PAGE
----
- Short Introduction of the Demonstrator
- Technical Architecture
- Introduce basic concepts of GitLab
- Repository/Files View
- Editing a file in the browser
- Workflow definition in .yml files
- Workflow visualization in traffic light system
- Basic concept of the Demonstrator
- Structure of the repository
- Where is the data?
- Where is the workflow defined?
- Workflow Pipeline steps explained
- Schema extraction
- Schema validation
- Assertion of quality metrics
- Upload of score card
- Participatory Live Coding: Examples will be on shared screen of the instructor, participants are motivated to follow along and try the things out as they are presented
- Change one of the CSV files to violate the schema
- Add a new CSV file and extract the schema
- Add a new CSV file with highly correlated data
Session 2: Bring Your Own Data
- Short wrap up of the previous Session
- Insertion of “own data”: Ask one participant to share their screen and guide them through inserting their data:
- Start with forks again, (Open Question: Reuse forks or create new??)
- Remove all existing CSV files
- Dump your own data
- Other participants may follow along or simply try on their own (however during this time individual support may be limited)
- Repeat with another participant
- Ask all participants to try asynchronously with their own data
- Ask participants to share their screen with everyone if they have questions
- Timebox answering questions to 5 minutes to allow other participants to ask questions
Demonstrator AP 4.3
Cross-Platform FAIR data analysis on health data
This deep-dive/breakout session presents a Cross-Platform FAIR data analysis demonstrator. The main point about our demonstrator is to represent the process and the analysis of health-related data. For our presentation, we consider two use cases:
- Use case 1: Skin lesion classification.
Another health disease with a relevant number of patients worldwide is cancer. Skin cancer has become the most common cancer type. Research has applied image processing and analysis tools to support and improve the diagnosis process. We use the skin lesion image dataset for melanoma classification from the International Skin Imaging Collaboration (ISIC) 2019 Challenge for our image classification task. Our skin lesion image dataset consists of 33.569 dermoscopic images. Each image is classified into eight different diagnostic categories indicating the lesion types.
The official ISIC challenge training dataset and images are divided into three subsets and distributed among three stations for training. 80% of images on each Station are used as training datasets, and the other 20% are used as validation datasets. In the skin lesion use case, we illustrate incremental institutional learning in which the data is distributed across three geographically different locations.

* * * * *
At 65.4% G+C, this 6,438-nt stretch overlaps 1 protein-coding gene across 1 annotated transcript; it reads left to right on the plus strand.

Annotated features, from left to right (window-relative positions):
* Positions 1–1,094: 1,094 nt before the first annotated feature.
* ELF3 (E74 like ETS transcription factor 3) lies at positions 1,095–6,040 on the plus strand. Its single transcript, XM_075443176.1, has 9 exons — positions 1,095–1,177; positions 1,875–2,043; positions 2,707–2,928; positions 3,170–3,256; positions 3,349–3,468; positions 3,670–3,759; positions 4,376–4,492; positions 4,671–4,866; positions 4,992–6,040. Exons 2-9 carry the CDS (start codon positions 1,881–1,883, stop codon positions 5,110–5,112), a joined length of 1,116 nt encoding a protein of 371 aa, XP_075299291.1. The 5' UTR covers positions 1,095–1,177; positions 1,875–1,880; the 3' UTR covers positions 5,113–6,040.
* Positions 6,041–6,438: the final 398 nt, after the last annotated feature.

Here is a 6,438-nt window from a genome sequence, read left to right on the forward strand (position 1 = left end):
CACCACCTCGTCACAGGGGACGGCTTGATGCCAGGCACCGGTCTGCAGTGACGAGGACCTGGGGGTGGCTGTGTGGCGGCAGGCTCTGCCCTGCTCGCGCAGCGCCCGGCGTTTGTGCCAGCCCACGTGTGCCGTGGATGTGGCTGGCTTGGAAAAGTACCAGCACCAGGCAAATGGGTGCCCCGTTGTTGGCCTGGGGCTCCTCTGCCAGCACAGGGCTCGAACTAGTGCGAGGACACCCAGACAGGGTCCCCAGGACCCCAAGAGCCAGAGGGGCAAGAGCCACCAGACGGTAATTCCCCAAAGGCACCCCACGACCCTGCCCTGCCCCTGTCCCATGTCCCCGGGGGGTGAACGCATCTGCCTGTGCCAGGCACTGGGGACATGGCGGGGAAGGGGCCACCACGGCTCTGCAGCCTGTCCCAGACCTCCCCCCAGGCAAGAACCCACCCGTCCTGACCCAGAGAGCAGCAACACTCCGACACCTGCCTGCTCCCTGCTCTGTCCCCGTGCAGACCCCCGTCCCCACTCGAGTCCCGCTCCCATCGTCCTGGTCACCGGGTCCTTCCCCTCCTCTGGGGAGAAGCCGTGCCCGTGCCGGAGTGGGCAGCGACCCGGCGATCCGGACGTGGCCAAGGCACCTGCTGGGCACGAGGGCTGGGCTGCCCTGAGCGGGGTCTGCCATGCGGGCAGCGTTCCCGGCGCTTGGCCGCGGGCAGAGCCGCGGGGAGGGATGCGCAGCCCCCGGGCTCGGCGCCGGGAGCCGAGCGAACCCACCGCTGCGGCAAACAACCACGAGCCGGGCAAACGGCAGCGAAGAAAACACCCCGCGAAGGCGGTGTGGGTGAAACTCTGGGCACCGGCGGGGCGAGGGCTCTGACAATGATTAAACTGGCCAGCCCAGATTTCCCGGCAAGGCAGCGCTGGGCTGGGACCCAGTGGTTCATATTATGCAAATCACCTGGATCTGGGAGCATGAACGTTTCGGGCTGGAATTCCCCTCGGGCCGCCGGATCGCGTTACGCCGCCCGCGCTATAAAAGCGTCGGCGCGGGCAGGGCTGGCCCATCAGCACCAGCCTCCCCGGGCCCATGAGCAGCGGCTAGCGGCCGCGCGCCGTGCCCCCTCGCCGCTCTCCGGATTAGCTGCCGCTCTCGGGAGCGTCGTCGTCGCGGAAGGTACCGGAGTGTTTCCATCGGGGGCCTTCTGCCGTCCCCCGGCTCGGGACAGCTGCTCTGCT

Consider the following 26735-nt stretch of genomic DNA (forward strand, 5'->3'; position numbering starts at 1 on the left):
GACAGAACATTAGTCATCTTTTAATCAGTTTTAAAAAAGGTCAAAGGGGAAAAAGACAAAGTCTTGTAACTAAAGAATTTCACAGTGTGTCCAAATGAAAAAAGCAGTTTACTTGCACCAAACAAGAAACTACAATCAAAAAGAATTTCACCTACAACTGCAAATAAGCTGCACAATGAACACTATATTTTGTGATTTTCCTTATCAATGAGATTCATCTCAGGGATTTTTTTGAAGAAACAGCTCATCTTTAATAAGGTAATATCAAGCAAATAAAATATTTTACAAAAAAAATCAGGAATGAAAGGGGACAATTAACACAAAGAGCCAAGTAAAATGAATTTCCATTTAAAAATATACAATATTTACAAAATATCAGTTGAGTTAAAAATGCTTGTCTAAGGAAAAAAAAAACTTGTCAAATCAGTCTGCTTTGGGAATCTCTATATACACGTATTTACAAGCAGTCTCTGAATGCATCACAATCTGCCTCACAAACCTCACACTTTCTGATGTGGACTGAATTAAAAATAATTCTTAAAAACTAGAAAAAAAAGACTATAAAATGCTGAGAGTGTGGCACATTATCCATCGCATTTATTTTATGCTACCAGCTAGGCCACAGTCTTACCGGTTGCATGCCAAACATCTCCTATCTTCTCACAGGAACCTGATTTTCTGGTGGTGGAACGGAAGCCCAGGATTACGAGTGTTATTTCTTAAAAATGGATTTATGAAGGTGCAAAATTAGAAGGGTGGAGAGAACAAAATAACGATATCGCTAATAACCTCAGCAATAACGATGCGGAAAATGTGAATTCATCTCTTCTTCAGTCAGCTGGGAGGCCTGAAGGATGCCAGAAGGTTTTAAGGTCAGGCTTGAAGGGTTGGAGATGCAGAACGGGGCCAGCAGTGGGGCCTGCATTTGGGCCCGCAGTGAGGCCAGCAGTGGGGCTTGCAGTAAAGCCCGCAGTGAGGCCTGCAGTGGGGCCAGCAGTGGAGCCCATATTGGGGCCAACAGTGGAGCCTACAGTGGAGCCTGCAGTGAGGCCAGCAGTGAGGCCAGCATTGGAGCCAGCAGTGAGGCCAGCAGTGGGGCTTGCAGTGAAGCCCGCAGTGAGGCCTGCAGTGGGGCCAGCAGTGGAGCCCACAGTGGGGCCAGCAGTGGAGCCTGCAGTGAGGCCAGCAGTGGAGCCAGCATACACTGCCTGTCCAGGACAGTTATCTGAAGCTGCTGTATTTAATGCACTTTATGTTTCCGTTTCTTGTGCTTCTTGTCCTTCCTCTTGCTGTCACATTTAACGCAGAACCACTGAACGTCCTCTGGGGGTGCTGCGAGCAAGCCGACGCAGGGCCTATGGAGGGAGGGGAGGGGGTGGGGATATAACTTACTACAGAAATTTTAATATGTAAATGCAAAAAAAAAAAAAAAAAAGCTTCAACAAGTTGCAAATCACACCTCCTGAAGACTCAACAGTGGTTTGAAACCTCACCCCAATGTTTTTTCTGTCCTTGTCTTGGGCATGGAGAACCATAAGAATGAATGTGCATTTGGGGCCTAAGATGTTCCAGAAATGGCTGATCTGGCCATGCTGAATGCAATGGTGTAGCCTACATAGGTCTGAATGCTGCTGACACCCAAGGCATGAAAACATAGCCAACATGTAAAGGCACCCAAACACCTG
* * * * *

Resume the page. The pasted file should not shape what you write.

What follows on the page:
- Use case 2: Malaria outbreak analysis.
Malaria is a life-threatening disease caused by parasites transmitted to people through the bites of infected female Anopheles mosquitoes. According to the World Health Organization (WHO), there were an estimated 241 million malaria cases worldwide, with 627 thousand malaria deaths in 2020. For our analysis, we consider the malaria dataset that contains data related to the number of cases and deaths for every country from 2000 to 2017. Our dataset also provides geographical data to represent countries‘ information in world-map-based charts.
In the malaria use case, we have split the country-based information into three different subsets based on the “WHO Region” attribute available in the dataset. One data set contains data on “Eastern Mediterranean and Africa”; the other contains information on “Americas and Europe“, and the third report’s statistics for “South-East Asia, Western Pacific“. Each Station owns only one of these datasets.
- Cross-Platform FAIR data analysis on health data
We use a Cross-platform Data Analysis infrastructure called Personal Health Train (PHT). PHT provides all the required data analysis procedures in both malaria and skin lesion classification dataset. The main elements in the PHT ecosystem are the so-called Trains and Stations. The Train encapsulates the analysis tasks using containerisation technologies. Trains contain all prerequisites to query the data, execute the algorithm, and store the results. Stations act as data providers that maintain repositories of data. A specific Train is sequentially transmitted to every Station to analyze decentralized data. The Train performs the analytical task and calculates the results (e.g. statistics) based on the locally available data.
The session is split into two parts: In the first part, you will learn about the demonstrator structure, workflow example, and executed use cases, and in the second part, you can bring your own code (Train). We will run your code on the PHT stations with our instructors. Initially, we will provide access to a GitLab repository beforehand. This repository will contain sample codes and data schemas available at each station. Participants will be invited into the GitLab repository (or they can send an access request) using their GitLab accounts to be able to apply their changes in the repository. The main branch that triggers the GitLab CI (to build and push Trains) is protected; Users create “Merge Requests“ to apply their changes.